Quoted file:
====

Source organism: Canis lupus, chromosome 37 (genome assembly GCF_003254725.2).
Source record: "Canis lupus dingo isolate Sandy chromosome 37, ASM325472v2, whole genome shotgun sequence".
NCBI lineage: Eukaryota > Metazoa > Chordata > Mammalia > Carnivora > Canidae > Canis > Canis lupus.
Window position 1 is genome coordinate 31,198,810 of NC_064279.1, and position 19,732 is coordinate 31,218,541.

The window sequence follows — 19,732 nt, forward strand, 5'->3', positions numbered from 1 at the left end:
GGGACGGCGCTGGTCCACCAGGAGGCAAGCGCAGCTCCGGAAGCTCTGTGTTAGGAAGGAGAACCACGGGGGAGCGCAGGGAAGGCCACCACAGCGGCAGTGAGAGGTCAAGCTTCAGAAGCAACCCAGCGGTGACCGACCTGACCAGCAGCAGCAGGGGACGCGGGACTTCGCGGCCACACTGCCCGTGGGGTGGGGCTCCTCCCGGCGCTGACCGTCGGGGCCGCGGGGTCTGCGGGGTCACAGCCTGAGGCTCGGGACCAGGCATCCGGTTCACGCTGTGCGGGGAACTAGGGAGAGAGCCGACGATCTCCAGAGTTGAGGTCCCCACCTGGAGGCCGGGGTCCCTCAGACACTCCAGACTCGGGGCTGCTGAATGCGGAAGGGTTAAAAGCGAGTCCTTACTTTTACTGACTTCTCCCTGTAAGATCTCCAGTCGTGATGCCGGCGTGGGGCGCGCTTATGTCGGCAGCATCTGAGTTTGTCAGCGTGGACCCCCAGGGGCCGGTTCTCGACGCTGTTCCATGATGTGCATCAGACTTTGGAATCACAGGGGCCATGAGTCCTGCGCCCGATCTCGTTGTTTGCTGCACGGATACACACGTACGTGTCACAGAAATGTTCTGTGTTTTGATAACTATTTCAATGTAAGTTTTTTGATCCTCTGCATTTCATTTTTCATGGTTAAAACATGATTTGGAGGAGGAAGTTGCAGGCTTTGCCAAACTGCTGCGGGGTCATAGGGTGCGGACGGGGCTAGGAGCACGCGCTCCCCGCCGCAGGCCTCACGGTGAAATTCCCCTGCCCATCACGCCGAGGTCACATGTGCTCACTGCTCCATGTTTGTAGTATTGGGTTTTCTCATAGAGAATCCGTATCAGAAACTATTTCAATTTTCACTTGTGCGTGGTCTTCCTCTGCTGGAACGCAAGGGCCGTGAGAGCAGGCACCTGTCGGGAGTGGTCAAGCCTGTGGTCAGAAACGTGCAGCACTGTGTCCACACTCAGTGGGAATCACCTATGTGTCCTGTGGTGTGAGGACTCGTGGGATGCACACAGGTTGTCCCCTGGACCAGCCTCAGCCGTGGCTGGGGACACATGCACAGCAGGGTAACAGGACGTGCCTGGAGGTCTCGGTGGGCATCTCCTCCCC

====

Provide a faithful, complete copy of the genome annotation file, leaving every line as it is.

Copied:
Source organism: Canis lupus, chromosome 37 (genome assembly GCF_003254725.2).
Source record: "Canis lupus dingo isolate Sandy chromosome 37, ASM325472v2, whole genome shotgun sequence".
NCBI lineage: Eukaryota > Metazoa > Chordata > Mammalia > Carnivora > Canidae > Canis > Canis lupus.
Window position 1 is genome coordinate 31,198,810 of NC_064279.1, and position 19,732 is coordinate 31,218,541.

The window sequence follows — 19,732 nt, forward strand, 5'->3', positions numbered from 1 at the left end:
GGGACGGCGCTGGTCCACCAGGAGGCAAGCGCAGCTCCGGAAGCTCTGTGTTAGGAAGGAGAACCACGGGGGAGCGCAGGGAAGGCCACCACAGCGGCAGTGAGAGGTCAAGCTTCAGAAGCAACCCAGCGGTGACCGACCTGACCAGCAGCAGCAGGGGACGCGGGACTTCGCGGCCACACTGCCCGTGGGGTGGGGCTCCTCCCGGCGCTGACCGTCGGGGCCGCGGGGTCTGCGGGGTCACAGCCTGAGGCTCGGGACCAGGCATCCGGTTCACGCTGTGCGGGGAACTAGGGAGAGAGCCGACGATCTCCAGAGTTGAGGTCCCCACCTGGAGGCCGGGGTCCCTCAGACACTCCAGACTCGGGGCTGCTGAATGCGGAAGGGTTAAAAGCGAGTCCTTACTTTTACTGACTTCTCCCTGTAAGATCTCCAGTCGTGATGCCGGCGTGGGGCGCGCTTATGTCGGCAGCATCTGAGTTTGTCAGCGTGGACCCCCAGGGGCCGGTTCTCGACGCTGTTCCATGATGTGCATCAGACTTTGGAATCACAGGGGCCATGAGTCCTGCGCCCGATCTCGTTGTTTGCTGCACGGATACACACGTACGTGTCACAGAAATGTTCTGTGTTTTGATAACTATTTCAATGTAAGTTTTTTGATCCTCTGCATTTCATTTTTCATGGTTAAAACATGATTTGGAGGAGGAAGTTGCAGGCTTTGCCAAACTGCTGCGGGGTCATAGGGTGCGGACGGGGCTAGGAGCACGCGCTCCCCGCCGCAGGCCTCACGGTGAAATTCCCCTGCCCATCACGCCGAGGTCACATGTGCTCACTGCTCCATGTTTGTAGTATTGGGTTTTCTCATAGAGAATCCGTATCAGAAACTATTTCAATTTTCACTTGTGCGTGGTCTTCCTCTGCTGGAACGCAAGGGCCGTGAGAGCAGGCACCTGTCGGGAGTGGTCAAGCCTGTGGTCAGAAACGTGCAGCACTGTGTCCACACTCAGTGGGAATCACCTATGTGTCCTGTGGTGTGAGGACTCGTGGGATGCACACAGGTTGTCCCCTGGACCAGCCTCAGCCGTGGCTGGGGACACATGCACAGCAGGGTAACAGGACGTGCCTGGAGGTCTCGGTGGGCATCTCCTCCCC